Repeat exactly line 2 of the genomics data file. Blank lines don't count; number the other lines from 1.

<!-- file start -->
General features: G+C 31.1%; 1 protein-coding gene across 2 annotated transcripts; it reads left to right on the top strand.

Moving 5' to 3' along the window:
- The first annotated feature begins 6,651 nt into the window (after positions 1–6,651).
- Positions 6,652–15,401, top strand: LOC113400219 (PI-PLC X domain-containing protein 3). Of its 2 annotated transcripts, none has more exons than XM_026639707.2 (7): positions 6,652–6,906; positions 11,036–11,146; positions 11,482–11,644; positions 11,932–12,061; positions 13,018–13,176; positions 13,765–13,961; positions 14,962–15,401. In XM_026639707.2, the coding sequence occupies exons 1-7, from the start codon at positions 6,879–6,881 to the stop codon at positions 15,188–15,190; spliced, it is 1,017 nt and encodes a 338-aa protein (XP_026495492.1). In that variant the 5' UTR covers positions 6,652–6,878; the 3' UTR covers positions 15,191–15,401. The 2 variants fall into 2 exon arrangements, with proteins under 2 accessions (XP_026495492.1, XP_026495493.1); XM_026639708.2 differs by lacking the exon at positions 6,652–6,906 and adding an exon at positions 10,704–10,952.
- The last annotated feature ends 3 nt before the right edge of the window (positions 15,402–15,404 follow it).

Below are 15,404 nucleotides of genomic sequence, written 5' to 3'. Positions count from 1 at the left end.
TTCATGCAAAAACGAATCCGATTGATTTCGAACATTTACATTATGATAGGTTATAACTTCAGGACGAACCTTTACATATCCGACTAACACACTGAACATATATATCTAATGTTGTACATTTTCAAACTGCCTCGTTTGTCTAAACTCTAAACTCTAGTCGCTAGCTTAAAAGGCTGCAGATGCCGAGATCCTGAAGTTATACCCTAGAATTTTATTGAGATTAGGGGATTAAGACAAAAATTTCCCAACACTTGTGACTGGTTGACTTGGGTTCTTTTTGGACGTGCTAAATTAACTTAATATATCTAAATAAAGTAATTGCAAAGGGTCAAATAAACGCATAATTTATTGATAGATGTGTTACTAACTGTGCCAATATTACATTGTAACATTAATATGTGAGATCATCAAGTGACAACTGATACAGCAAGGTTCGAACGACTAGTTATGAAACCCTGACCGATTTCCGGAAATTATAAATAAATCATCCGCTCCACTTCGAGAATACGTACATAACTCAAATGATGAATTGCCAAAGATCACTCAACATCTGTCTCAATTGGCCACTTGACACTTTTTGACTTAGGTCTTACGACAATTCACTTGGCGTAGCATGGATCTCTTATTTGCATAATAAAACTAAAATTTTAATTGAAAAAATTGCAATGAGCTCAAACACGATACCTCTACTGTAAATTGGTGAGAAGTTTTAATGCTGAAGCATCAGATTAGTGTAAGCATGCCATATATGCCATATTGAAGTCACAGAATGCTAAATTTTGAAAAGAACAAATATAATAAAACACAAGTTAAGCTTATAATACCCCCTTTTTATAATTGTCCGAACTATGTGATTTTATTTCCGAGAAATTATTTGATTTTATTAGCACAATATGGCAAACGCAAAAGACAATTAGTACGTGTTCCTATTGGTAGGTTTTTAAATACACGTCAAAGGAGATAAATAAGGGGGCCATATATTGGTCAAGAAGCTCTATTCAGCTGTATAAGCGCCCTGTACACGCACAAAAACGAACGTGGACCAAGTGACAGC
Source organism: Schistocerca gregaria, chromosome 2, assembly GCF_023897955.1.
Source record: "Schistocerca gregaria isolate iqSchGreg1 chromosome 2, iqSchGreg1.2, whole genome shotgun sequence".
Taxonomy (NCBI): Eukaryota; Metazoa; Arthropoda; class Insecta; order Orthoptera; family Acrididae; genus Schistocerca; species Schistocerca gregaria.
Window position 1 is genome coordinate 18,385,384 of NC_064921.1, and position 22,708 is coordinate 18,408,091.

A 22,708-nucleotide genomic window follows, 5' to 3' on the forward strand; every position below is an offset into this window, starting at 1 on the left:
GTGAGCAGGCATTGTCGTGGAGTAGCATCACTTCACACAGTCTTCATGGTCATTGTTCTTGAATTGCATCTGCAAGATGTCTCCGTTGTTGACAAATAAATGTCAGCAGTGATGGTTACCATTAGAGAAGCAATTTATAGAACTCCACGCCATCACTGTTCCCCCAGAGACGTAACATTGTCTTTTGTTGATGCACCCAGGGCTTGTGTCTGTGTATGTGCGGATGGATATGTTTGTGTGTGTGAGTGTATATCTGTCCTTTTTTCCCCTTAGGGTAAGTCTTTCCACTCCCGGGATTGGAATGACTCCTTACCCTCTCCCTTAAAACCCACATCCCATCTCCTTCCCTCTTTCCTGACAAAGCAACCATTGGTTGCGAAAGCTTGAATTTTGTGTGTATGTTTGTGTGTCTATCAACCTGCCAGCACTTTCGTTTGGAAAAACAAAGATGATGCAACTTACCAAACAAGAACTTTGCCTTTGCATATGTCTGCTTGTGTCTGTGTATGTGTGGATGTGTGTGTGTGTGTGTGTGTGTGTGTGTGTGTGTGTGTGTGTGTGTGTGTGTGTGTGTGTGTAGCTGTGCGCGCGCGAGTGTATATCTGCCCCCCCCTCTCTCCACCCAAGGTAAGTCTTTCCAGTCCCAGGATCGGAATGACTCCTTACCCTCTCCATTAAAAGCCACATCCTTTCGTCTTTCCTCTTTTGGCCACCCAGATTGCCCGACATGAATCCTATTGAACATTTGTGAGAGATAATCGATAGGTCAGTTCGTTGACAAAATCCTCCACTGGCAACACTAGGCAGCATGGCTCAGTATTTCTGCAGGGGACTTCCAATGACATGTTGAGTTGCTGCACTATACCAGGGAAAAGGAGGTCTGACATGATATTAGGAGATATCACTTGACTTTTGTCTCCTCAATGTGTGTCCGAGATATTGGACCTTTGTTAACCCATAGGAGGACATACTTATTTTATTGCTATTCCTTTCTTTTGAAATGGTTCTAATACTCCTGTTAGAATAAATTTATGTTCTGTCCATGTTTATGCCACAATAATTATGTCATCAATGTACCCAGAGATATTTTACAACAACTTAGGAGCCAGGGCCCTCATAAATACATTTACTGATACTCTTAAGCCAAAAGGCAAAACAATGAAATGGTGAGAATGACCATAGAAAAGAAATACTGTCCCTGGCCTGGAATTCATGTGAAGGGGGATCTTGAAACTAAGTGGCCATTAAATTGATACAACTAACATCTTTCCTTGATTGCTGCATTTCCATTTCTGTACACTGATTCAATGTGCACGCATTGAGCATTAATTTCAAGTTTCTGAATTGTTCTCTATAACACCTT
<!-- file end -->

Moving 5' to 3' along the window: